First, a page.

Use the Dispatcher properly.
You have to add things to your ListBox (or its data source) from the Dispatcher thread, else the UI will explode. When you do this, you're either in a method on that thread already or (hopefully more likely) you're in a background thread and using
Dispatcher.BeginInvoke to add the item.
When you kick the update across to the Dispatcher, use
Dispatcherpriority.Normal as the priority. The Dispatcher has a queue of work items and your
Normal items will push in (perhaps surprisingly) high in that queue.
The bit of code that WPF runs to update a data binding when the underlying data has changed runs at
DispatcherPriority.DataBind, which is lower than
Normal. That means the data binding won't typically be updated until all of your items are added (or alternatively, if your items take a long time to add, it might happen when the Dispatcher is idle between adding items).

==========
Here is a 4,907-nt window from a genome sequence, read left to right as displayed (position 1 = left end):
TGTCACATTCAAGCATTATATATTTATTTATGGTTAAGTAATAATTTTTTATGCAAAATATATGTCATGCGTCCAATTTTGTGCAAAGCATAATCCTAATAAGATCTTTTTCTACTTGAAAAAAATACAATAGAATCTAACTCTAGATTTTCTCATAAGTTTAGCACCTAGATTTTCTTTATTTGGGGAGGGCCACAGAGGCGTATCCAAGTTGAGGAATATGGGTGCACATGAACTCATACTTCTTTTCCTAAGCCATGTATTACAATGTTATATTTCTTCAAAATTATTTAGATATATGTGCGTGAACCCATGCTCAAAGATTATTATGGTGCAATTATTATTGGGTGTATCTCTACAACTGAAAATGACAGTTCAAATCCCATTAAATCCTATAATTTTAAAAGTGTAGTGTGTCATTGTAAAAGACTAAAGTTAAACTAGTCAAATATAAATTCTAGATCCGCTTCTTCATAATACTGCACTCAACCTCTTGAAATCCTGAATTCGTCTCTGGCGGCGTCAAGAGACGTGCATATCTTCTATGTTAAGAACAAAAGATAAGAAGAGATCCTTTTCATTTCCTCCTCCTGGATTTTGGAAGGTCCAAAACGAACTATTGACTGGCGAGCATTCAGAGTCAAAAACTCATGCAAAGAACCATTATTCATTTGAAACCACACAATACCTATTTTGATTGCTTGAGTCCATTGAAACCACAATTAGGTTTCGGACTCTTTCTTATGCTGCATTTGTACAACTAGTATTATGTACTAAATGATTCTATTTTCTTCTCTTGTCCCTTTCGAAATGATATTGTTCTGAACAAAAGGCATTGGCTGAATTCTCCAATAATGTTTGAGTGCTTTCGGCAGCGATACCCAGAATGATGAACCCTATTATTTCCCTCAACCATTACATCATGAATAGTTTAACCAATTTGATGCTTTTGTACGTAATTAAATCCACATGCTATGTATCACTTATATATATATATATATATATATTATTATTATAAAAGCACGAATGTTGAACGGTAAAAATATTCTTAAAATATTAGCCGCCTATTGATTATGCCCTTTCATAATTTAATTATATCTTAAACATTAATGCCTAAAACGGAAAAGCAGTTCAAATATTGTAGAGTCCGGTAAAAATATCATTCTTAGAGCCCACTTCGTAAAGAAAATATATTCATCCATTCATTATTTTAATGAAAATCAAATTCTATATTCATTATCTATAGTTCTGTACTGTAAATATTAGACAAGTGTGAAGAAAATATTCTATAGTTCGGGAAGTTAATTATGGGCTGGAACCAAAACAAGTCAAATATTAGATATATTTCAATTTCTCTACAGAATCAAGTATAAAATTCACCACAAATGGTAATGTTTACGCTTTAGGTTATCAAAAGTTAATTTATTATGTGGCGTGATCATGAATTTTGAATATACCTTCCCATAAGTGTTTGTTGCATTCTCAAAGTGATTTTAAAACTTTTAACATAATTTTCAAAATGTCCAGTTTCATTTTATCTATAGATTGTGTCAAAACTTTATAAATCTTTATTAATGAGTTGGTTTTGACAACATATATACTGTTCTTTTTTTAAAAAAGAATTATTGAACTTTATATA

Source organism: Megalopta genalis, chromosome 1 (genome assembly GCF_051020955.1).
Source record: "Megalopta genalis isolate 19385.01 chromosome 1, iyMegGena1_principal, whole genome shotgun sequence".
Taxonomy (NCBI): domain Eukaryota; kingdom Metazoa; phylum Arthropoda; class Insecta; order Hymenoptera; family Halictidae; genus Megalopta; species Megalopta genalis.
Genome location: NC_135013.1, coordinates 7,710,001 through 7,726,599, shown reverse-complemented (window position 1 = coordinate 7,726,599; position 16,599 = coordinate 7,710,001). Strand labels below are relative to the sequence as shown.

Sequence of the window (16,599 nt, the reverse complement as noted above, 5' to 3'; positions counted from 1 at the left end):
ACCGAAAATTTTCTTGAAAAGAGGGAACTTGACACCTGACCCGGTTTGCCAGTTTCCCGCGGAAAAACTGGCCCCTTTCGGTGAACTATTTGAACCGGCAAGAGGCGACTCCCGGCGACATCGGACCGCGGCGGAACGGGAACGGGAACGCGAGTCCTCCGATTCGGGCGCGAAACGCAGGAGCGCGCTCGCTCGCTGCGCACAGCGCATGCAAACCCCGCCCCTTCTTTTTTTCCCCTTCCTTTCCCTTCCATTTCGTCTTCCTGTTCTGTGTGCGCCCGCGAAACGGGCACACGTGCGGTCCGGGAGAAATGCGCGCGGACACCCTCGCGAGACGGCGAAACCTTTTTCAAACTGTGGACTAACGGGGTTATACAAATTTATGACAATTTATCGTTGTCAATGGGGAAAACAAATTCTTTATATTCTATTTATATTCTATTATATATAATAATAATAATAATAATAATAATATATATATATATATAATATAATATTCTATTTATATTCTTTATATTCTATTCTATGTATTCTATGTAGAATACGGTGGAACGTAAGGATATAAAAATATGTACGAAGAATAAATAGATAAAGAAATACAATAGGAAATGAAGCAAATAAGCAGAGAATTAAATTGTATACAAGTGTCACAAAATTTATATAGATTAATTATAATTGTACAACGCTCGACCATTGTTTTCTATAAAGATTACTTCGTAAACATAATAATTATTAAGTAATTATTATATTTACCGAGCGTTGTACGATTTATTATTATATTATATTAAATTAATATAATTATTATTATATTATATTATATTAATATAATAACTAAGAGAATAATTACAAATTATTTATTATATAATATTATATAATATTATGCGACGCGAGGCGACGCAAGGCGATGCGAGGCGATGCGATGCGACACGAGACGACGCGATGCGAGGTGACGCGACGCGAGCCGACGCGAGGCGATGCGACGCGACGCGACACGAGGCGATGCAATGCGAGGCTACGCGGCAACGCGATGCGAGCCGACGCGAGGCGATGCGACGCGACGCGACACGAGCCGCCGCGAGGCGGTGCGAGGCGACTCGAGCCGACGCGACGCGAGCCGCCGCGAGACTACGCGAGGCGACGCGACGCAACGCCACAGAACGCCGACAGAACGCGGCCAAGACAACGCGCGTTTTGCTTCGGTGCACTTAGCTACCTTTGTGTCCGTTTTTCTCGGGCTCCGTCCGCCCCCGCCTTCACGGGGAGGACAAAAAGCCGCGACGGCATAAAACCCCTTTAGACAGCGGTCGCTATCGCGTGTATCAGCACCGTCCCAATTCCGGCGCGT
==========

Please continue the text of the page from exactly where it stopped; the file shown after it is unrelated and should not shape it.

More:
The bit of code that actually renders your control (say, when its binding signals an update) runs at
DispatcherPriority.Render and is even lower priority than the binding. That means that your control will only render when the Dispatcher has run out of bindings to update, which in turn will only happen when the Dispatcher has run out of item-adds to process.
If this sounds strange, remember that each layer (update - binding - render) causes a metaphorical flag to be set on the layer below - you don't get ten bindings and then ten renders happening. If your item adds are fast, you'll get all your adds followed by one bind and one render - which is perfect.
Basically: if you use the Dispatcher as its intended you'll have nothing to worry about. It seems "wrong" to have render as a relatively low priority on the Dispatcher but, actually, it's very clever :-)